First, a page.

Applying for Permit

doggett_heads

Joe Doggett

Being the nice guy that I am, I insisted that Dave Hayward take the first 30-minute shift on the casting platform of the flats skiff. Of course, the generous gesture was mainly prompted by the fact that the upcoming water looked a bit deep and “froggy” for bonefish.

I figured that by the time Hayward used up his clock we would be on the primo white sand alongside the island up ahead.

Hayward stepped to the bow and stripped coils of eight-weight line from his reel.  “Standard drill?”

1403-DoggettPhoto

Playa Blanca guide Enrique Vasquez and Dave Hayward exult over a permit caught 20 minutes into a six-day Yucatan trip.

“Right.” I glanced at my watch. “Thirty minutes or a fish. Your time starts now.”

We were on the first morning of a six-day trip to Playa Blanca Lodge in the Yucatan. Guide Carlos Vasquez used a long push pole to glide the skiff slowly and quietly with the breeze. The sparkling thigh-deep water started looking better.

I looked at the Luminox dial. Hayward had 10 minutes remaining.

The skiff stopped. “A permit at 60 feet,” Vasquez said. “Moving left to right. Cast now.”

Hayward made a good casting, dropping the crab-imitation fly about six or eight feet ahead of the cruising fish. The black sickle tail stiffened and the surface stirred as the permit raced in decidedly un-permit fashion to eat the fly.

Twenty minutes into our trip, and Hayward hooked the greatest of flats prizes —a gleaming permit! Naturally, quirky permit being quirky permit, that was the only one we caught during the entire week. We had various shots at sighted permit, even a few follows, but no more takers.

That most-recent expedition pretty well sums up my frustrating record with permit. I’m convinced that a jinx follows me from tropical tide to tropical tide across the known range of the contrary permit. My history of failure with this single species is appalling.

Let me put this into sobering perspective. I’ve fished primo tropical flats from the Florida Keys and the Bahamas to Cuba and the Yucatan and south into Belize. I’ve caught at least 2,000 bonefish on flies. I’ve caught exactly one permit on a fly.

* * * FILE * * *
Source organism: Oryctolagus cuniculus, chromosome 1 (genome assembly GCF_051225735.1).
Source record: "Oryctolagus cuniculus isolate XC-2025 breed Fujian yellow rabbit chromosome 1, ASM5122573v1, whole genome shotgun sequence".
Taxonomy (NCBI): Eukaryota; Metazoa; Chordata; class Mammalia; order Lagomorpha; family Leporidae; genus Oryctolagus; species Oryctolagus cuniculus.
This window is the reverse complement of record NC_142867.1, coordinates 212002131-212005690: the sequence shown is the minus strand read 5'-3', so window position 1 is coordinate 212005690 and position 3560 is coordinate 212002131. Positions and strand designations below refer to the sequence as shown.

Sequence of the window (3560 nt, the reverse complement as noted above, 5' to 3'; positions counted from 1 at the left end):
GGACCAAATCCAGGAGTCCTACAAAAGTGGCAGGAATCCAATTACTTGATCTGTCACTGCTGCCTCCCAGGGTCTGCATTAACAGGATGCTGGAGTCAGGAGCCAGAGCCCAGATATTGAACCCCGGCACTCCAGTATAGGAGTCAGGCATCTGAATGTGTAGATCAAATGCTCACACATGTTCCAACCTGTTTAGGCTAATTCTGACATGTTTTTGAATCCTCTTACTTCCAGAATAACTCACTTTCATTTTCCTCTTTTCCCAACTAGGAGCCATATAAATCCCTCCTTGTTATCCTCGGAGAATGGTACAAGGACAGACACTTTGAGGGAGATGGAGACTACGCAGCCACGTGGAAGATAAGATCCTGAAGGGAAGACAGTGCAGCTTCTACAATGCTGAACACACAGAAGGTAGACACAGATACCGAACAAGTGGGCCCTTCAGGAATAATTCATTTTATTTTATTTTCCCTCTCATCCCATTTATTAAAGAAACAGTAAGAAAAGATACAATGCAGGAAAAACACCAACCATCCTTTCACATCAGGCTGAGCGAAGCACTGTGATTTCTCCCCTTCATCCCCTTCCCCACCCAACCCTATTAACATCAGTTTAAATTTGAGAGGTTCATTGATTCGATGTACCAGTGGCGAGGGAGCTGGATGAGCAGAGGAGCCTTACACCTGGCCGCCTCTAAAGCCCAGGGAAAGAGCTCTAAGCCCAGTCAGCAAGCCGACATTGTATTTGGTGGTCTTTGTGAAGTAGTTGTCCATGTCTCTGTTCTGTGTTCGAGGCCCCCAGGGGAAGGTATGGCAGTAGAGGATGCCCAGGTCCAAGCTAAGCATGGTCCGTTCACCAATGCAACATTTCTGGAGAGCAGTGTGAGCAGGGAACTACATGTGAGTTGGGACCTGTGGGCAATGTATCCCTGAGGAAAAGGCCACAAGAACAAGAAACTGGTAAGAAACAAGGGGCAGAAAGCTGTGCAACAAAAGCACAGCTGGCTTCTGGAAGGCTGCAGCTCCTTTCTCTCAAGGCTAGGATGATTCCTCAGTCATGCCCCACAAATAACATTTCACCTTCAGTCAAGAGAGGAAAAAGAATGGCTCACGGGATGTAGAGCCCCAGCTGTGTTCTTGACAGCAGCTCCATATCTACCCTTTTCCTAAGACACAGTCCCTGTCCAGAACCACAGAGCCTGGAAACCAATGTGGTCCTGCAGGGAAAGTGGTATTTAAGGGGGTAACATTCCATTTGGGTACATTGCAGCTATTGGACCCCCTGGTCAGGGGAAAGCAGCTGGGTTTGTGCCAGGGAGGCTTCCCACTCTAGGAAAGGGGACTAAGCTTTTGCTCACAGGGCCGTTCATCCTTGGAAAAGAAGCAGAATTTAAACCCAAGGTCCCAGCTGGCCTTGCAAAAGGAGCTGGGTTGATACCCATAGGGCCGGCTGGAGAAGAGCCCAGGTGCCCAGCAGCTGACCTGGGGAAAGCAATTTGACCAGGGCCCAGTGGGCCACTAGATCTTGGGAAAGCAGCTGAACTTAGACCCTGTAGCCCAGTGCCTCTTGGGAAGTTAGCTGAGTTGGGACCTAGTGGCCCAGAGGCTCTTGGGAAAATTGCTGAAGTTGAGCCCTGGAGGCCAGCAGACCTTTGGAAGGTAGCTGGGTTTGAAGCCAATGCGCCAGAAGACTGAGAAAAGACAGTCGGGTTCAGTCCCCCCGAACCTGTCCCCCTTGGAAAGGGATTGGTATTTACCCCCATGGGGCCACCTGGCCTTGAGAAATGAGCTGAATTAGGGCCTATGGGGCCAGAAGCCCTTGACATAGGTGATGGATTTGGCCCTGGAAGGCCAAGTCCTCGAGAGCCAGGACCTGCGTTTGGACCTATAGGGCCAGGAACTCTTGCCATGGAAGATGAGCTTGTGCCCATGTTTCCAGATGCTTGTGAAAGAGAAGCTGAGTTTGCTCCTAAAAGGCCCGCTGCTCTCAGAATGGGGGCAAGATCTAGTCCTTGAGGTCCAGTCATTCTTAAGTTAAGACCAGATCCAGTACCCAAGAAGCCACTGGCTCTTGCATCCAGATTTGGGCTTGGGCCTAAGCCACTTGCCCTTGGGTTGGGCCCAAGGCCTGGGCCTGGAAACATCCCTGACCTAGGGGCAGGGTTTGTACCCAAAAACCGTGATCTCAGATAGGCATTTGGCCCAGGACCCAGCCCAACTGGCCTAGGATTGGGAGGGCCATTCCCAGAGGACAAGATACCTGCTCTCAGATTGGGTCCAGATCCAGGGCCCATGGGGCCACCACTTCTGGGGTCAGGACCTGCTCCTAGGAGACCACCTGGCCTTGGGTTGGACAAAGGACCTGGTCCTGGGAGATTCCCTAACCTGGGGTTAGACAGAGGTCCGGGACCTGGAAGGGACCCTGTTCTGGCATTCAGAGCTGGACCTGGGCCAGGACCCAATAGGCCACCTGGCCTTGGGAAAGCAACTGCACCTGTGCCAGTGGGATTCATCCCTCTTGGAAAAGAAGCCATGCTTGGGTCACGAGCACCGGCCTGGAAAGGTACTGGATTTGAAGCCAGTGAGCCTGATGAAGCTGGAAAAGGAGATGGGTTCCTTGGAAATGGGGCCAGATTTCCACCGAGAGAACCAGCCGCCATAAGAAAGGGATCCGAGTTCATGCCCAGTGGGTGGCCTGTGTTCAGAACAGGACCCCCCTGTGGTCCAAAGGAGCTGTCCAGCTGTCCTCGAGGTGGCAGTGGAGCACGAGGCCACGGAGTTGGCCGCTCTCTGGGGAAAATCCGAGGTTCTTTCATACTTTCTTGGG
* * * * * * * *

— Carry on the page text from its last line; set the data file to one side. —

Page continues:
And it was a small one—the fish, I mean, not the Merkel crab pattern.

The imbalance is ridiculous, given the two species often overlap on the same flats. I’ve made hundreds and hundreds of casts to sighted permit. Some were dreadful chokes fueled by panic and tension, but others were respectable efforts. And some were excellent—without bragging, Lefty Kreh and Chico Fernandez could not have collaborated for better presentations.

Among all those sweaty yards of weight-forward tapers and crafty crab- and shrimp-imitation flies, I’ve bent the rod on exactly seven permit. I’m one-for-seven, and that’s another huge dose of bad luck. I’m not a total rookie when it comes to striking and playing fish; the odds of angling should have favored bringing three or four of those fish to hand.

As I said, there’s some bad juju going on somehow. Magic, and I’m not prejudiced as to color, must be involved.

For example, on one particular heartbreaker the 15-pound mono leader pulled through a faulty gap in the eye of the fly hook. The eye was not properly crimped shut at the factory and the improved clinch knot came back looking (appropriately) like a tiny hangman’s noose. In my entire fishing career I only recall an eye-pull happening twice (the other on a dry hopper fly on a big brown trout in Montana’s Yellowstone River).

The permit is sort of a supercharged pompano.  A small one weighs five pounds, a huge one might top 40. In my experience (mainly watching other anglers), the average fish is in the 10- to 15-pound class.

Incidentally, it’s no great angling achievement to catch a permit on a live crab in deep water, say in a free-running pass or over a near-shore wreck. I’ve caught several while using spinning tackle with jigs and bait.

But the permit fishing that has me hexed is done while sight casting with a fly rod to cruising or tailing fish on the flats. The permit are in the shallows to feed on shellfish and baitfish but they can be remarkably skittish and incredibly indifferent.

But now and then one weirds-out and hits with no reservations—an aggressive crash that would put a jackfish or a barracuda to shame. I once was fishing with a guy who fell off the casting deck while attempting a frantic cast at a tailing permit. He gathered himself in knee-deep water, splashing and flogging and cursing. He stripped the atrociously delivered fly twice and the permit shot forward and inhaled it. If that fish wasn’t the “village idiot,” it was a relative from the nearest reef.

Another companion slammed a poor cast directly onto the tail of a cruising permit. The fish swirled around and struck with gusto. I watched in disbelief. If I had violated the fish with a similar cast, it would still be fleeing.

That’s permit fishing.

The world of angling has, in the sum, been good to me. A long career as an outdoor writer combined with a free-ranging lifestyle allowed many great trips to far-flung destinations. My tattered fishing passports date back more than 40 years and account for virtually every significant species in freshwater  and saltwater.

Maybe I shouldn’t get so overwrought over my woeful lack of success on permit. They really are not that big of a deal. This, of course, is assuming you can catch them.

Leave a Reply

Your email address will not be published. Required fields are marked *

You may use these HTML tags and attributes: <a href="" title=""> <abbr title=""> <acronym title=""> <b> <blockquote cite=""> <cite> <code> <del datetime=""> <em> <i> <q cite=""> <strike> <strong>